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Johns Hopkins’ attracts some of the most unique and diverse employees to its institution, so it’s no surprise that our employees speak many languages. Do you speak one language, or are you fluent in several? Cast Your Vote on today’s Hopkins Happenings and share in the comments section below the languages you are versed in.

How Many Languages Do You Speak?

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When Dorothy Brillantes arrived at HCGH in 1993, the hospital had 1,230 employees. Upon her retirement today, April 9, the workforce has increased to more than 1,700 and the diversity of that workforce has almost doubled, with minorities representing more than 46 percent of the staff today.

During her 21 years, Brillantes has made many contributions to the hospital. According to Judy Brown, senior vice president of Outcomes Management, "Dorothy's establishment of an excellent working relationship with the union representatives and union leaders has been one of her most notable accomplishments. She ensured that HR was meeting its customer's expectations for service and she worked closely with departments to develop innovative recruitment programs."

 According to former president, Vic Broccolino, "Dorothy was a real advocate for the employees by insisting that we do things uniformly; therefore ensuring that every person is treated fairly."

At a reception on Monday, Apr. 7, employees from across the organization gathered to thank her for both the systematic improvements that marked her career, but also the numerous of acts of kindness that characterized her service to others throughout the organization.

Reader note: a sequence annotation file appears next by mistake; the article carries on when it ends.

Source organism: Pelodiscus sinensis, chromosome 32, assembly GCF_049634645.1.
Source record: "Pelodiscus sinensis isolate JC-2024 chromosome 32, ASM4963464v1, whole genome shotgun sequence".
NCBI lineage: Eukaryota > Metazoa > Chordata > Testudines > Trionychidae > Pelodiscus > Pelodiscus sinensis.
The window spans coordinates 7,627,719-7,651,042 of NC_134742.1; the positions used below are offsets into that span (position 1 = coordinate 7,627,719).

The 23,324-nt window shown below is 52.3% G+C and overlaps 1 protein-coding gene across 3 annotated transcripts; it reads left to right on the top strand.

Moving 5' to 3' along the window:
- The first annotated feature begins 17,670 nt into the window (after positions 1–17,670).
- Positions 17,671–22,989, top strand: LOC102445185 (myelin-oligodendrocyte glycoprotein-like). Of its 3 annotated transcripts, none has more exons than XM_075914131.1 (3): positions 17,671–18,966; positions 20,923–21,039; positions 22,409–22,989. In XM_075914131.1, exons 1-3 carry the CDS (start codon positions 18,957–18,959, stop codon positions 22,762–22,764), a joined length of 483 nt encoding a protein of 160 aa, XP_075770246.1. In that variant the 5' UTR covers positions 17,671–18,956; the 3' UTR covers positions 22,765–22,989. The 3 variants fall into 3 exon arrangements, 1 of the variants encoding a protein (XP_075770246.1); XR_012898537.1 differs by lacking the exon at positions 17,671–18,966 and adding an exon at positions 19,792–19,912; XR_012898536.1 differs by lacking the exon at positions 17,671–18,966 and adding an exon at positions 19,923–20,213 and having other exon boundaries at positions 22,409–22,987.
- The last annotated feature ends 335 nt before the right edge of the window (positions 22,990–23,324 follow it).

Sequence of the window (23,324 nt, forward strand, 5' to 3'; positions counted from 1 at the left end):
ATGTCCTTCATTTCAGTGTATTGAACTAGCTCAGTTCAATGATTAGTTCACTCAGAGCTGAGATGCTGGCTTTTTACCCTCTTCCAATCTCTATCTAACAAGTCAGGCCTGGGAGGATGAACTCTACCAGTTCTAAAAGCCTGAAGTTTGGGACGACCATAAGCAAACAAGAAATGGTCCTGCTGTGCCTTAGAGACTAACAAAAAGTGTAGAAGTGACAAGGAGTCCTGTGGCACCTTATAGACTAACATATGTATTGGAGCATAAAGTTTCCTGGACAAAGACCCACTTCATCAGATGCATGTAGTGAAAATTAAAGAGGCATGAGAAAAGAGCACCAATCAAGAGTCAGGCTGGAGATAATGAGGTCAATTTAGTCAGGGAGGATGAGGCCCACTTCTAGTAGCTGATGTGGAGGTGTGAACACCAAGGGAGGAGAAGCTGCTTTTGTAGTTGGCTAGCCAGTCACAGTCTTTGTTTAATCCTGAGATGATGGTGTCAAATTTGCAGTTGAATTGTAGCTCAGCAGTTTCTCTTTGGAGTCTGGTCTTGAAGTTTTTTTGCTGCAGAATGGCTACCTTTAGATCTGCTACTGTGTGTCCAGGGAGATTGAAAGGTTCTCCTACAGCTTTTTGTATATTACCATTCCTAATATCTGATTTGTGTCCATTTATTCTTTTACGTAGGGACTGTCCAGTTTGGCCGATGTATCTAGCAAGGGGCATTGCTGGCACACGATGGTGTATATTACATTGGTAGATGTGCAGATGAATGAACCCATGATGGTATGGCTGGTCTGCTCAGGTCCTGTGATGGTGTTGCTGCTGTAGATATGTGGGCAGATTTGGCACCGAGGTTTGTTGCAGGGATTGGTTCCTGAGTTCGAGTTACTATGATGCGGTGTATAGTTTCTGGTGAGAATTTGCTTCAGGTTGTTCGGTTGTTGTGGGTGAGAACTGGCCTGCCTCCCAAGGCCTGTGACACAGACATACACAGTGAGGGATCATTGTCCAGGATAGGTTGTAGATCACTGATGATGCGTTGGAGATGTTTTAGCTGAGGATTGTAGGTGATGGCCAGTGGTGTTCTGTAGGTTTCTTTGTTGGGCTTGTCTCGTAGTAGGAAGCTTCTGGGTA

Best wishes to Dorothy for a long and fulfilling retirement. Thank you for all you have given to so many at Howard County General Hospital!

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All donors have a reason for giving. Perhaps your parents were blood donors and inspired you to carry on their tradition, maybe you knew someone in need and decided to make a life-saving donation, or maybe someone helped you when you needed blood. In honor of National Volunteer Blood Donor month, we invite you to share your stories on this week's Question of the Week of why you give blood.

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Eight recipients of the Martin Luther King Jr. Community Service Awards were honored at the MLK Commemoration on Friday, Jan. 10, in Turner Auditorium. They are:

1. Nusaiba Baker, graduate student, biology, JHU

2. Brian Boyle, graduate student, communications, JHU

3. Arthur Burnett II, M.D., M.B.A, professor of urology, SOM

4. Bridget Calvert, project manager, JHHC

5. Jennifer Lockhart, OB/GYN practice administrator, JHCP

6. Kristin Sheffield-Hunt, administrative coordinator, school of public health

7. Ede Taylor, project coordinator, JHHS

8. Anthony Walker, protective services officer, JHHS

View their stories at http://www.insidehopkinsmedicine.org/mlk.